It’s possible to train your cats to eat three small wet meals daily

Q: A couple of weeks ago you wrote about how to get cats to lose weight. You mentioned that they need to eat wet food several times a day. I find this very unrealistic.

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Dr. Patty Khuly has a veterinary practice at Sunset Animal Clinic in South Miami.

A: You’ve identified one key problem: Most cat owners keep more than one. That means they share bowls. But that’s not ideal for several reasons, not just because it makes portion control untenable and weight gain almost inevitable. The ability to monitor appetite and eating style (early evidence of illness), offer medications, and feed therapeutic diets are also factors.

Like dogs, cats should be fed a set amount at specific mealtimes, not whenever they feel like stopping by the communal bowl of never-ending crunchies. But it’s not just for physical health; mental health is an issue too. Here’s what the Association of Feline Practitioners has to say in its new Consensus statement on the subject:

“[This statement] provides strategies to allow normal feline feeding behaviors, such as hunting and foraging, and eating frequent small meals in a solitary fashion — even in a multi-pet home. Allowing cats to exhibit these normal feeding behaviors regularly can help alleviate or prevent stress-related issues such as cystitis, and/or obesity-related problems such as inactivity and overeating.”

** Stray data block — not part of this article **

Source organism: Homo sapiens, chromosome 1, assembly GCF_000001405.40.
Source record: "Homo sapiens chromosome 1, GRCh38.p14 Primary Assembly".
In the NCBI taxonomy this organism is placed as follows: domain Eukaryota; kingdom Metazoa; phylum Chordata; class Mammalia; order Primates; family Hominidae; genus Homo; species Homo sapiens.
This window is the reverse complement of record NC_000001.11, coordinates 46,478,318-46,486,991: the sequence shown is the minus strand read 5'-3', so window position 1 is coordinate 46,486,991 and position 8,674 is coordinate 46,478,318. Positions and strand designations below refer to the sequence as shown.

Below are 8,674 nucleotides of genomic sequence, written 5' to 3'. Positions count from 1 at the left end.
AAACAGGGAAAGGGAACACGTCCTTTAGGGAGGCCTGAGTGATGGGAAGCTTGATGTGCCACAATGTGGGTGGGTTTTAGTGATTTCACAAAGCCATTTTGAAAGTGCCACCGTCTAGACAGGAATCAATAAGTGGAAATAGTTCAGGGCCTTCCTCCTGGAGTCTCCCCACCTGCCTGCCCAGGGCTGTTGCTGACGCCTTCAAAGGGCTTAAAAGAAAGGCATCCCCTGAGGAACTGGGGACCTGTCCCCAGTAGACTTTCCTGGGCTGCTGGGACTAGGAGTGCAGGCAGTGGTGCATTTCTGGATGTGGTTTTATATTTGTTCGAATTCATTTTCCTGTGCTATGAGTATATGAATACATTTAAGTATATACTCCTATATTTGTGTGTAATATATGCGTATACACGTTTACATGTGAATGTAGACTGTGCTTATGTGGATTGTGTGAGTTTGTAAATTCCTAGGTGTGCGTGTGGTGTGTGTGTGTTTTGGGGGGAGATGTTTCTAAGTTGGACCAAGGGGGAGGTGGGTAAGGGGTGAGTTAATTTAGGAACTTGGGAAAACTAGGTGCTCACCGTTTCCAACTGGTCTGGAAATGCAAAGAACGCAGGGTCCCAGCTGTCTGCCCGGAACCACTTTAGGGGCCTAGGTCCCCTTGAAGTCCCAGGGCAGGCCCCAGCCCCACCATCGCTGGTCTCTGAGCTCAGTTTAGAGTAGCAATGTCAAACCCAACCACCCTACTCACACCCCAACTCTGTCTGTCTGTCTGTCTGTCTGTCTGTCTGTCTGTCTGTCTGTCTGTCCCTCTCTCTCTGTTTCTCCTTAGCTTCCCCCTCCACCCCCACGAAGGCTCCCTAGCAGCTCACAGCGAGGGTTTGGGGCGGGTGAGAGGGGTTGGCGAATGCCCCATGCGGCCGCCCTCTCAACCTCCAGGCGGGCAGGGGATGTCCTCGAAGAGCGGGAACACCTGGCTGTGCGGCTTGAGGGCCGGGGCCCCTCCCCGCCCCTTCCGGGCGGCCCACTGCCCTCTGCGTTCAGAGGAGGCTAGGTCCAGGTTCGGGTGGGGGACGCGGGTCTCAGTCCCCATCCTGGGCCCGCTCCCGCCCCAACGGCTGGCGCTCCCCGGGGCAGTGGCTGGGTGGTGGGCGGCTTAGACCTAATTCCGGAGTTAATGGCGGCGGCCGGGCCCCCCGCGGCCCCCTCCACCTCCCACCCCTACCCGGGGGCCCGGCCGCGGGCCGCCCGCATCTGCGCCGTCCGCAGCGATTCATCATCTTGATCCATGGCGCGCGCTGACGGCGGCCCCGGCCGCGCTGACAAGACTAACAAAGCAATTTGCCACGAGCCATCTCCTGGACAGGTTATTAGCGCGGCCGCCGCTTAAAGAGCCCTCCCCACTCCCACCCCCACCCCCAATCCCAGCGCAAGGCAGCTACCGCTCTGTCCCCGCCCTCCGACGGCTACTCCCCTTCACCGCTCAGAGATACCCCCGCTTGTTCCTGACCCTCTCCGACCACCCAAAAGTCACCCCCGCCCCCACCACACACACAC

If it sounds too difficult to feed this way, consider that dog owners manage this just fine. Despite the conventional wisdom, cats are also capable of being trained to eat this way. But I’ll admit: It takes more work than most cat people are used to.

As to how you might switch a bevy of cats from a dry, kibbled, all-day diet to a moister one served in installments, here are some practical considerations:

  • Start by feeding in separate bowls. Enclose them in different rooms if you have to.

  • Offer a set amount of time for eating. Fifteen minutes is customary. Remove bowls afterward. Don’t worry if they skip a meal or two at the beginning.

  • Feed at least three times a day. Morning, noon (or after work), and at bedtime.

  • Offer them a third of what you think they would normally eat at each mealtime.

  • Transition to wet food by adding water to kibble. Slowly add in the moist diet. Some will never accept anything but a watered down kibble. That’s OK.

Finally, note that the best time to start feeding cats the modern way begins at kittenhood. But it’s never too late to teach old cats new tricks!